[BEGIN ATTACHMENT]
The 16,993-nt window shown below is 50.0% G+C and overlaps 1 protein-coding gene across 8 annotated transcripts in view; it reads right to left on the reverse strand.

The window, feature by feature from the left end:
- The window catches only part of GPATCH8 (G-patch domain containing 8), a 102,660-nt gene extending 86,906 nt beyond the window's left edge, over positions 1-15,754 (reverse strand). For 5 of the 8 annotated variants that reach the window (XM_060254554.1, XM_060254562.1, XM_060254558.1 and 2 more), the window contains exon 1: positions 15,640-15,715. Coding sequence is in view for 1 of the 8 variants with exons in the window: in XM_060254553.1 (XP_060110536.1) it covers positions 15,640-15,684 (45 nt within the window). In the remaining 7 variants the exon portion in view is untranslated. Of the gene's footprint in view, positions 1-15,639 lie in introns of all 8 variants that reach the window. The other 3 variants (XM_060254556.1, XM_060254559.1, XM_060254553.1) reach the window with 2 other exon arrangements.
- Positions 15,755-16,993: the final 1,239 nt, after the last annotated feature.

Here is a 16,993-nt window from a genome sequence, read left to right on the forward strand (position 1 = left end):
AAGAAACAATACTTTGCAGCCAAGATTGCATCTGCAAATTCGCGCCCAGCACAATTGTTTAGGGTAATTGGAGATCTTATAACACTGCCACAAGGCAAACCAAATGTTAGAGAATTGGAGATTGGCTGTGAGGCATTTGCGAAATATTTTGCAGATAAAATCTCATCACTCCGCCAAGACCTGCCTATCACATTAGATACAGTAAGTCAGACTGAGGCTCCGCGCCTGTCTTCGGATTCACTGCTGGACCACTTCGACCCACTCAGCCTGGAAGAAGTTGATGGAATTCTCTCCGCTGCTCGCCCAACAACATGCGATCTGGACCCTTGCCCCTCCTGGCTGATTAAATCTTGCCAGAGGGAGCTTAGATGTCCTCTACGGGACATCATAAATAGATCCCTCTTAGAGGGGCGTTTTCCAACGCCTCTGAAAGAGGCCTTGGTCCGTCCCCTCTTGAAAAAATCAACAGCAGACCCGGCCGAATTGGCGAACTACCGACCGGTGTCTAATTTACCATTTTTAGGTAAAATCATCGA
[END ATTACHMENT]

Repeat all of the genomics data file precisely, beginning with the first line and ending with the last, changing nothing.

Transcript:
The 16,993-nt window shown below is 50.0% G+C and overlaps 1 protein-coding gene across 8 annotated transcripts in view; it reads right to left on the reverse strand.

The window, feature by feature from the left end:
- The window catches only part of GPATCH8 (G-patch domain containing 8), a 102,660-nt gene extending 86,906 nt beyond the window's left edge, over positions 1-15,754 (reverse strand). For 5 of the 8 annotated variants that reach the window (XM_060254554.1, XM_060254562.1, XM_060254558.1 and 2 more), the window contains exon 1: positions 15,640-15,715. Coding sequence is in view for 1 of the 8 variants with exons in the window: in XM_060254553.1 (XP_060110536.1) it covers positions 15,640-15,684 (45 nt within the window). In the remaining 7 variants the exon portion in view is untranslated. Of the gene's footprint in view, positions 1-15,639 lie in introns of all 8 variants that reach the window. The other 3 variants (XM_060254556.1, XM_060254559.1, XM_060254553.1) reach the window with 2 other exon arrangements.
- Positions 15,755-16,993: the final 1,239 nt, after the last annotated feature.

Here is a 16,993-nt window from a genome sequence, read left to right on the forward strand (position 1 = left end):
AAGAAACAATACTTTGCAGCCAAGATTGCATCTGCAAATTCGCGCCCAGCACAATTGTTTAGGGTAATTGGAGATCTTATAACACTGCCACAAGGCAAACCAAATGTTAGAGAATTGGAGATTGGCTGTGAGGCATTTGCGAAATATTTTGCAGATAAAATCTCATCACTCCGCCAAGACCTGCCTATCACATTAGATACAGTAAGTCAGACTGAGGCTCCGCGCCTGTCTTCGGATTCACTGCTGGACCACTTCGACCCACTCAGCCTGGAAGAAGTTGATGGAATTCTCTCCGCTGCTCGCCCAACAACATGCGATCTGGACCCTTGCCCCTCCTGGCTGATTAAATCTTGCCAGAGGGAGCTTAGATGTCCTCTACGGGACATCATAAATAGATCCCTCTTAGAGGGGCGTTTTCCAACGCCTCTGAAAGAGGCCTTGGTCCGTCCCCTCTTGAAAAAATCAACAGCAGACCCGGCCGAATTGGCGAACTACCGACCGGTGTCTAATTTACCATTTTTAGGTAAAATCATCGA